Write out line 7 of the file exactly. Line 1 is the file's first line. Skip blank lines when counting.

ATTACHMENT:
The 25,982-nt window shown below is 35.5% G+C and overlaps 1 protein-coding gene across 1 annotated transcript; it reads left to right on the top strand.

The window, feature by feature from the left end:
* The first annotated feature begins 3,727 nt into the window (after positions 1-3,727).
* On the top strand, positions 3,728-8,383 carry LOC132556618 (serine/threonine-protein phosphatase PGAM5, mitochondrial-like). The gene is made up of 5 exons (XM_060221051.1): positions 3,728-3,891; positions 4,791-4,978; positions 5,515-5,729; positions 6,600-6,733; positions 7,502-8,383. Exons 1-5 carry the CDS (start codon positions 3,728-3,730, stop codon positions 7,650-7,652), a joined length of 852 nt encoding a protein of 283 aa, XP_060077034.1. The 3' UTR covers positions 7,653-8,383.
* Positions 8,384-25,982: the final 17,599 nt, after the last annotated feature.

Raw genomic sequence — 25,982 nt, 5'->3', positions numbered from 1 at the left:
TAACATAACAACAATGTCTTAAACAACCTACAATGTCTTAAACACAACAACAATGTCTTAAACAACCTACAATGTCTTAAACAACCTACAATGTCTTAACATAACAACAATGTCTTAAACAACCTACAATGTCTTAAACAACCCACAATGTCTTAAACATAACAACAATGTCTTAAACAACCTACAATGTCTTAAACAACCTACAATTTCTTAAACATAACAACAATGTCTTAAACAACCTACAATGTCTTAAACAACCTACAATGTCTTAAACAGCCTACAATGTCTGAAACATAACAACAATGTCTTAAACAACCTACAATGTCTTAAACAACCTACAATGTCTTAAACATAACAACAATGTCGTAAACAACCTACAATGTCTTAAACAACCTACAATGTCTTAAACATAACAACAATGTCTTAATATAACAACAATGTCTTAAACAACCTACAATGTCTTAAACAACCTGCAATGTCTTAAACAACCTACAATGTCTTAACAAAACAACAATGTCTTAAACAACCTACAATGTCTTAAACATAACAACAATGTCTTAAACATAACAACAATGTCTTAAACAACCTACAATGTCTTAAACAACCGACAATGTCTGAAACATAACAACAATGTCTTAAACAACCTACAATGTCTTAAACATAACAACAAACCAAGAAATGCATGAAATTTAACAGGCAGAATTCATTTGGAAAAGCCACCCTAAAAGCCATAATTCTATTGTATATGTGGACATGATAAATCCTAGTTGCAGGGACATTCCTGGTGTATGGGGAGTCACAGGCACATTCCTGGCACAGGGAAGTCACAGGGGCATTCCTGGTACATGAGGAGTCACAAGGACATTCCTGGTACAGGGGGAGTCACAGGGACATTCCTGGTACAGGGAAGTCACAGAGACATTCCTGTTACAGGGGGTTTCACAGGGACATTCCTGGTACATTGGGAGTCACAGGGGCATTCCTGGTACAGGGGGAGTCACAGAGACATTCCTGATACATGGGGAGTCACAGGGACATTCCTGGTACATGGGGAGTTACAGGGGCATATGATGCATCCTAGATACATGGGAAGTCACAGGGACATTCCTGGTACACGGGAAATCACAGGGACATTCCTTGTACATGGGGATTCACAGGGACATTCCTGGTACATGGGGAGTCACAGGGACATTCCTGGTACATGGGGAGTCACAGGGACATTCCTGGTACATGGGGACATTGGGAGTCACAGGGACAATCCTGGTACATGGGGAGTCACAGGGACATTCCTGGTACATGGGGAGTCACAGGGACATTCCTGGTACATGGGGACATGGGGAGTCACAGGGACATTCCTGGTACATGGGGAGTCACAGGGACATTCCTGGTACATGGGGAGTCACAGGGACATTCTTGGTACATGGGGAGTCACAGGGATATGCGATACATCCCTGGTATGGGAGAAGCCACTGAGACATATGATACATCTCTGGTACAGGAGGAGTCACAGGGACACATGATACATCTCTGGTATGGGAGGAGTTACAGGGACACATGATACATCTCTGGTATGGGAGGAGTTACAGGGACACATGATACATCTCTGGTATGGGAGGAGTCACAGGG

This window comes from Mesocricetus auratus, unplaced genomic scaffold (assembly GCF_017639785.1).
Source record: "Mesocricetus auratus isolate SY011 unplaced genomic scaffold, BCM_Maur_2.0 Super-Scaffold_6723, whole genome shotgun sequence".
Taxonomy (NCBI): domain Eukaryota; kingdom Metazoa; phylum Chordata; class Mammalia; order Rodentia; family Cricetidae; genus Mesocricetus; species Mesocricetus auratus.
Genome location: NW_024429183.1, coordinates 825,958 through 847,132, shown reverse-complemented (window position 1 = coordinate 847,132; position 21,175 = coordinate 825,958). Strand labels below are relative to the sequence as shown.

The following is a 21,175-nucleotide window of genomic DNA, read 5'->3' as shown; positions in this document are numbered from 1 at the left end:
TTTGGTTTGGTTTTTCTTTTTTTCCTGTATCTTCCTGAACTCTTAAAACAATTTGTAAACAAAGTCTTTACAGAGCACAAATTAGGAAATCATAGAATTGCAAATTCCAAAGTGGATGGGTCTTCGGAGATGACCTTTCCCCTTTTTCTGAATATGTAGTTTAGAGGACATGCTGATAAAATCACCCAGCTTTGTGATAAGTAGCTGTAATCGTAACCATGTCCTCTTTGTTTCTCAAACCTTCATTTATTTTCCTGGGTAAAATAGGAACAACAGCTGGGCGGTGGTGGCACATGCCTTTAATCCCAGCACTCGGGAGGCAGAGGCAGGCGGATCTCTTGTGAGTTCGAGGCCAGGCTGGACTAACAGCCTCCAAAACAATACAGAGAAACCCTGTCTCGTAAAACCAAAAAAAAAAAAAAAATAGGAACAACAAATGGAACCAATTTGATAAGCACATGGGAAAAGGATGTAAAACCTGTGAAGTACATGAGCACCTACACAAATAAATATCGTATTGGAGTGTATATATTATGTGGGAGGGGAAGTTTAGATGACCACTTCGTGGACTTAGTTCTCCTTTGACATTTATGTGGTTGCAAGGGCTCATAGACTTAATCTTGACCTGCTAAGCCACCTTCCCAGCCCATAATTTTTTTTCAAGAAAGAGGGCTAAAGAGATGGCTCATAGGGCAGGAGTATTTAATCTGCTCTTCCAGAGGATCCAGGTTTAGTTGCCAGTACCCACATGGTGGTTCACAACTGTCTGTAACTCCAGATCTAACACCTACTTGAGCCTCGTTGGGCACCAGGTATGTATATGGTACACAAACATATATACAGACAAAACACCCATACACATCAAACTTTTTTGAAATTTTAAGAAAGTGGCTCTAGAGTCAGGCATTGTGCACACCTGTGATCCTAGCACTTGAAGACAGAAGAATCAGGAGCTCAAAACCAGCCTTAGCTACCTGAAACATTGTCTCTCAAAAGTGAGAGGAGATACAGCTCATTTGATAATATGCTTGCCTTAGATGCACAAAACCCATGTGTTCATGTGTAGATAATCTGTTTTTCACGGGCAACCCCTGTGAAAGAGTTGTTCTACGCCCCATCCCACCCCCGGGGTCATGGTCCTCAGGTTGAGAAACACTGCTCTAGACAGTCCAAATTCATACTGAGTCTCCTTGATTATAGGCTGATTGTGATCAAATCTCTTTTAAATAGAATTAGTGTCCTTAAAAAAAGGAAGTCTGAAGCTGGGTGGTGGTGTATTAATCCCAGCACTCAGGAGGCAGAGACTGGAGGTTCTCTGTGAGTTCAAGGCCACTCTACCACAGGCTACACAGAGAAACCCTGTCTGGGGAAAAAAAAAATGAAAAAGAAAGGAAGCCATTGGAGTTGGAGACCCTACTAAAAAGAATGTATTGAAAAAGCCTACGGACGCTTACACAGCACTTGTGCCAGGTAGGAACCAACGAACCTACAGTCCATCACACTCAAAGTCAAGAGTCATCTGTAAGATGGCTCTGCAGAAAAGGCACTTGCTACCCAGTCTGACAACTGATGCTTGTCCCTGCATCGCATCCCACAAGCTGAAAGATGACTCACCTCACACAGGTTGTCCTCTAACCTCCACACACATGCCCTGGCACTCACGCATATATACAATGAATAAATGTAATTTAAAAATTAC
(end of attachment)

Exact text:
TAACATAACAACAATGTCTTAAACAACCTACAATGTCTTAAACACAACAACAATGTCTTAAACAACCTACAATGTCTTAAACAACCTACAATGTCTTAACATAACAACAATGTCTTAAACAACCTACAATGTCTTAAACAACCCACAATGTCTTAAACATAACAACAATGTCTTAAACAACCTACAATGTCTTAAACAACCTACAATTTCTTAAACATAACAACAATGTCTTAAACAACCTACAATGTCTTAAACAACCTACAATGTCTTAAACAGCCTACAATGTCTGAAACATAACAACAATGTCTTAAACAACCTACAATGTCTTAAACAACCTACAATGTCTTAAACATAACAACAATGTCGTAAACAACCTACAATGTCTTAAACAACCTACAATGTCTTAAACATAACAACAATGTCTTAATATAACAACAATGTCTTAAACAACCTACAATGTCTTAAACAACCTGCAATGTCTTAAACAACCTACAATGTCTTAACAAAACAACAATGTCTTAAACAACCTACAATGTCTTAAACATAACAACAATGTCTTAAACATAACAACAATGTCTTAAACAACCTACAATGTCTTAAACAACCGACAATGTCTGAAACATAACAACAATGTCTTAAACAACCTACAATGTCTTAAACATAACAACAAACCAAGAAATGCATGAAATTTAACAGGCAGAATTCATTTGGAAAAGCCACCCTAAAAGCCATAATTCTATTGTATATGTGGACATGATAAATCCTAGTTGCAGGGACATTCCTGGTGTATGGGGAGTCACAGGCACATTCCTGGCACAGGGAAGTCACAGGGGCATTCCTGGTACATGAGGAGTCACAAGGACATTCCTGGTACAGGGGGAGTCACAGGGACATTCCTGGTACAGGGAAGTCACAGAGACATTCCTGTTACAGGGGGTTTCACAGGGACATTCCTGGTACATTGGGAGTCACAGGGGCATTCCTGGTACAGGGGGAGTCACAGAGACATTCCTGATACATGGGGAGTCACAGGGACATTCCTGGTACATGGGGAGTTACAGGGGCATATGATGCATCCTAGATACATGGGAAGTCACAGGGACATTCCTGGTACACGGGAAATCACAGGGACATTCCTTGTACATGGGGATTCACAGGGACATTCCTGGTACATGGGGAGTCACAGGGACATTCCTGGTACATGGGGAGTCACAGGGACATTCCTGGTACATGGGGACATTGGGAGTCACAGGGACAATCCTGGTACATGGGGAGTCACAGGGACATTCCTGGTACATGGGGAGTCACAGGGACATTCCTGGTACATGGGGACATGGGGAGTCACAGGGACATTCCTGGTACATGGGGAGTCACAGGGACATTCCTGGTACATGGGGAGTCACAGGGACATTCTTGGTACATGGGGAGTCACAGGGATATGCGATACATCCCTGGTATGGGAGAAGCCACTGAGACATATGATACATCTCTGGTACAGGAGGAGTCACAGGGACACATGATACATCTCTGGTATGGGAGGAGTTACAGGGACACATGATACATCTCTGGTATGGGAGGAGTTACAGGGACACATGATACATCTCTGGTATGGGAGGAGTCACAGGG